It is unusual for a middle-class British couple to be celebrated for their respective achievements over half a century. The female partner in this relationship, Dame Agatha Christie, Britain’s bestselling author since Shakespeare requires little introduction. Her husband, the late Sir Max Mallowan, an eminent archaeologist who excavated several important sites in the Middle East, may be somewhat less familiar.

In 2020 Arderne Gardens turned 175. This wonderful, 4.5 hectare arboretum in Claremont, Cape Town, is filled with trees of great girth and height, together with plants from all over the world, some over 100 years old. For many decades wedding parties have posed for photographs under the great Moreton Bay Fig with its enormous surface root system spreading in all directions like a nest of huge Boa Constrictors. This mighty tree is known throughout Cape Town as The Wedding Tree. The Gardens are a picnickers’ paradise.

Hermanus, everyone agrees, is a seaside town. The names tell you that: the Old Harbour, the New Harbour, Voelklip Beach, Harbour Road, Poole's Bay, Kwaaiwater, the Klein River and Onrus lagoons – the list goes on.

In raising this issue I wish to point out that many attempts by both De Rust Heritage and the Joint Heritage Permit Committee in Oudtshoorn comprising Heritage Oudtshoorn Erfenis and the De Rust Heritage Conservation Association have largely proved unsuccessful in getting the Greater Oudtshoorn Municipality to prosecute guilty parties over a number of years.

102 years ago, when the so-called “Spanish Flu” arrived in South Africa, there was no national health department, and no official guidance on what to do. By mid-October the death rate was so high that town councils decided to close cinemas and schools. Some schools, such as Benoni Central School, Vogelfontein school in Boksburg, and the Springs government school were converted into emergency hospitals to treat the overflow of patients who could not be accommodated in official hospitals.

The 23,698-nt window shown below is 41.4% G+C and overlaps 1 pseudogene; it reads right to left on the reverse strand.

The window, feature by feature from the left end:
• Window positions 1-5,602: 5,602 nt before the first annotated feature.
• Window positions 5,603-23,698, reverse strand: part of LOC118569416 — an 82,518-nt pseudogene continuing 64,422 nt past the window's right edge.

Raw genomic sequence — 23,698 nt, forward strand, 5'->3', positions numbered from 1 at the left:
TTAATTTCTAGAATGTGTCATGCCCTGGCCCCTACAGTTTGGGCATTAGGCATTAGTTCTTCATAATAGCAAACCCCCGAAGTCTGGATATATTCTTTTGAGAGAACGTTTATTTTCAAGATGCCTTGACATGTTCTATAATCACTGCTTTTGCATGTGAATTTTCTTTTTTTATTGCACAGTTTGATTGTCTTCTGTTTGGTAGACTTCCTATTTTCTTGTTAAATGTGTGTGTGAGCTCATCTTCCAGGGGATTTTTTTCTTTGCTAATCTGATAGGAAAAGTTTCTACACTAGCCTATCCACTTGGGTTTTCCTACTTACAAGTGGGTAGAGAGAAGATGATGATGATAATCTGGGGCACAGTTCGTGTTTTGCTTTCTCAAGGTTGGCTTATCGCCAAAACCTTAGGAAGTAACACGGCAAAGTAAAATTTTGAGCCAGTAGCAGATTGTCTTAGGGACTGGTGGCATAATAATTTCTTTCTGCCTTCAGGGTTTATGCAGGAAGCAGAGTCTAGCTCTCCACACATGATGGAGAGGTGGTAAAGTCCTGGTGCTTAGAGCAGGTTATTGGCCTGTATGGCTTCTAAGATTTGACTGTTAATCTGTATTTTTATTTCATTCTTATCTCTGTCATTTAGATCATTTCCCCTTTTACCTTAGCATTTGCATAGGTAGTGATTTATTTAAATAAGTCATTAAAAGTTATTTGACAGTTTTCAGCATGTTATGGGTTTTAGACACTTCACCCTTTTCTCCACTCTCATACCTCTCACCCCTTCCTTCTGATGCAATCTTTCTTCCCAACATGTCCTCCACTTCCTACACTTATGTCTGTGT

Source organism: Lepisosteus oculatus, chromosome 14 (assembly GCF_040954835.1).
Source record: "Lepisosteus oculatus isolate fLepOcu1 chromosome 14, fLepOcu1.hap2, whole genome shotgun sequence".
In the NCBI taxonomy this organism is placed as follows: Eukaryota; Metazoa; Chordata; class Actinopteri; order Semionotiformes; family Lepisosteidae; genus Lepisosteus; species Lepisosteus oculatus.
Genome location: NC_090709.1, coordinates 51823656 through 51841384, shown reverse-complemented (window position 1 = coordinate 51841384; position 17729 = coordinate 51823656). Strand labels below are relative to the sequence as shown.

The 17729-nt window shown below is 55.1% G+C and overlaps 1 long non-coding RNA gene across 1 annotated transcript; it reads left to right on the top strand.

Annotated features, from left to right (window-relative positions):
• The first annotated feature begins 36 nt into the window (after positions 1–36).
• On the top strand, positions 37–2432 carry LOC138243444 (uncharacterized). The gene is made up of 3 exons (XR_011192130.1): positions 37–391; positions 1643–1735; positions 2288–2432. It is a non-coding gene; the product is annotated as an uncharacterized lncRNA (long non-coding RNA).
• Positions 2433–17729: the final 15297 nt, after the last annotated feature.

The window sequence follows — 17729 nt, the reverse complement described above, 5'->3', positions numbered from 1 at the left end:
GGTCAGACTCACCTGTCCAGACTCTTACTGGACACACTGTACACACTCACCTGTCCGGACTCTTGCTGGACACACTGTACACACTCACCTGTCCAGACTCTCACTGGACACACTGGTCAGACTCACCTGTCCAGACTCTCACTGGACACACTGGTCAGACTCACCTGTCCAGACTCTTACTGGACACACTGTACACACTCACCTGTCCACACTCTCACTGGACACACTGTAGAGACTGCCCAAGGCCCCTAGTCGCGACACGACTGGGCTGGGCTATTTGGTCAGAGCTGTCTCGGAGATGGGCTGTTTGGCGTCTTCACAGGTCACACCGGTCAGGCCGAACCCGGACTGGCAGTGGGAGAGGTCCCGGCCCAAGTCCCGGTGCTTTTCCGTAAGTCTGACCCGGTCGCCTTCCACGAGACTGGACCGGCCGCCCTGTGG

I had the privilege of attending a memorial gathering for Gawie Fagan at his world-famous house DIE ES, designed by Gawie and built by the family. When the Drakenstein Heritage Foundation visited their house last year we were treated to a humorous and eloquent account of the circumstances and details of the building of Die Es by his daughter Helena. There Tom Robertson, a junior architect in Gawie’s practice in the 70’s, paid moving tribute to this great Architect on our behalf.

 

On my visits to Cape Town, I often find myself drawn to this attractive little stone church and attendant graveyard situated on the little knoll above Main Street, Rondebosch. It is hard to explain my interest. It is not because of devoutness, since I am not very religious. It may well be due to the association of this church with two of the Cape Colony’s important official appointments: the first Surveyor General and the first Anglican Bishop of Cape Town.

Memorials in the modern era have sometimes taken on different aspects, because public opinion has moved from the original lionisation as more awareness has been given to differing opinions and views.

Marian Laserson (nee Spilkin) architect, town planner, champion of wetlands and heritage campaigner passed away on 10 July at the Morningside Clinic of the Covid-19 Virus.

With the demise of so many magazines during the Covid-19 pandemic, it brought to mind one which sadly disappeared a decade ago this month, Village Life.